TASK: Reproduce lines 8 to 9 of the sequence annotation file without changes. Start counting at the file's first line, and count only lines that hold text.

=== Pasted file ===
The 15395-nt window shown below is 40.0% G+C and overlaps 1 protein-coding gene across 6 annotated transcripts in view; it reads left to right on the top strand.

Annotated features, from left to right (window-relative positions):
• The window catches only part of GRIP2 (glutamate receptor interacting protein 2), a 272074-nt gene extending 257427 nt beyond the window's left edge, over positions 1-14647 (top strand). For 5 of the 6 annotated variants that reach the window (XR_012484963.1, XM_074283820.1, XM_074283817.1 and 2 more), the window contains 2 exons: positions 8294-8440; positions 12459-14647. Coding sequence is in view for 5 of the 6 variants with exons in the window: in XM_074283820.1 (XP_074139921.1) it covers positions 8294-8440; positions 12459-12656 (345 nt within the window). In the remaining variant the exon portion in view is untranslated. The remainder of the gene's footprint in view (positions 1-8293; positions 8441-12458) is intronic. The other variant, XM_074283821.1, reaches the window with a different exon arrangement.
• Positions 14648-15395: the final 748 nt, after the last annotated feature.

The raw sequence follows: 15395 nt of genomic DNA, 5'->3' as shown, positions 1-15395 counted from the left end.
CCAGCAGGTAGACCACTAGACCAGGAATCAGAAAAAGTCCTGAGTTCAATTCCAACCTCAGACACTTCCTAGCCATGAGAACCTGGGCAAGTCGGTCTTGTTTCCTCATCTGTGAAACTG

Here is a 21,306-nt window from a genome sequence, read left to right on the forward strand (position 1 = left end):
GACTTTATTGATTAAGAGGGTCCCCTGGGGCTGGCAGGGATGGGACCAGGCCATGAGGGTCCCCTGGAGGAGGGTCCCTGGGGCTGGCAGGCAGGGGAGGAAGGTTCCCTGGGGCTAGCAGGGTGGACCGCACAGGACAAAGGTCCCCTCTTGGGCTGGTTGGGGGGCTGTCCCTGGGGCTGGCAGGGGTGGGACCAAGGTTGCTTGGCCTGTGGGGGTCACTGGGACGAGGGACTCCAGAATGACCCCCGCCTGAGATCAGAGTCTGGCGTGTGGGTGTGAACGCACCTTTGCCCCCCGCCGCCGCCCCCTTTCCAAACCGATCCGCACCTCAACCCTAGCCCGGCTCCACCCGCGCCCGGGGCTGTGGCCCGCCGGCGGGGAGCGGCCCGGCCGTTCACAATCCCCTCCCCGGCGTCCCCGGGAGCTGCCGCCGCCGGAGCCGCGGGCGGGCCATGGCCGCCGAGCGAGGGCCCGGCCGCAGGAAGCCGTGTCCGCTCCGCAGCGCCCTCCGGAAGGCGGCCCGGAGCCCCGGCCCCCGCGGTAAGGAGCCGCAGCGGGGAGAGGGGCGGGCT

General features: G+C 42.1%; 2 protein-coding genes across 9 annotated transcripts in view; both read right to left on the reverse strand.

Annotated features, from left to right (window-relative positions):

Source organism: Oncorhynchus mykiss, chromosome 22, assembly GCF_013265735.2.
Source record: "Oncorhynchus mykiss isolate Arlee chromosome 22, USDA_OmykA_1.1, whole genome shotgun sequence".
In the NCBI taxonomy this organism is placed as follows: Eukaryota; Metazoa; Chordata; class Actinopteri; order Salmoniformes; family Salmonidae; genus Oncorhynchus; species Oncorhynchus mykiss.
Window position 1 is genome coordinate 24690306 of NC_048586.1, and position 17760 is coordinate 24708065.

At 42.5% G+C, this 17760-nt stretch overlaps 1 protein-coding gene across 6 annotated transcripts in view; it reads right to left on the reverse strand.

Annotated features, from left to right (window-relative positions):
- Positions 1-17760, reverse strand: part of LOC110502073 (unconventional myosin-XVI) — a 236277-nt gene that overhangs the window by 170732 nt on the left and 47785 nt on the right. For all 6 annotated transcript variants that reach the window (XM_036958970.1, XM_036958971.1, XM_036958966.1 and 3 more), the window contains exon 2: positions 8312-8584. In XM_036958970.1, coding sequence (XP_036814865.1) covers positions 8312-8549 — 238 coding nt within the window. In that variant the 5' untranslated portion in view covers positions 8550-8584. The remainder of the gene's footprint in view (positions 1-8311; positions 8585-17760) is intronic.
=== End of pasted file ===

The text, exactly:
GACTTTATTGATTAAGAGGGTCCCCTGGGGCTGGCAGGGATGGGACCAGGCCATGAGGGTCCCCTGGAGGAGGGTCCCTGGGGCTGGCAGGCAGGGGAGGAAGGTTCCCTGGGGCTAGCAGGGTGGACCGCACAGGACAAAGGTCCCCTCTTGGGCTGGTTGGGGGGCTGTCCCTGGGGCTGGCAGGGGTGGGACCAAGGTTGCTTGGCCTGTGGGGGTCACTGGGACGAGGGACTCCAGAATGACCCCCGCCTGAGATCAGAGTCTGGCGTGTGGGTGTGAACGCACCTTTGCCCCCCGCCGCCGCCCCCTTTCCAAACCGATCCGCACCTCAACCCTAGCCCGGCTCCACCCGCGCCCGGGGCTGTGGCCCGCCGGCGGGGAGCGGCCCGGCCGTTCACAATCCCCTCCCCGGCGTCCCCGGGAGCTGCCGCCGCCGGAGCCGCGGGCGGGCCATGGCCGCCGAGCGAGGGCCCGGCCGCAGGAAGCCGTGTCCGCTCCGCAGCGCCCTCCGGAAGGCGGCCCGGAGCCCCGGCCCCCGCGGTAAGGAGCCGCAGCGGGGAGAGGGGCGGGCT

General features: G+C 42.1%; 2 protein-coding genes across 9 annotated transcripts in view; both read right to left on the reverse strand.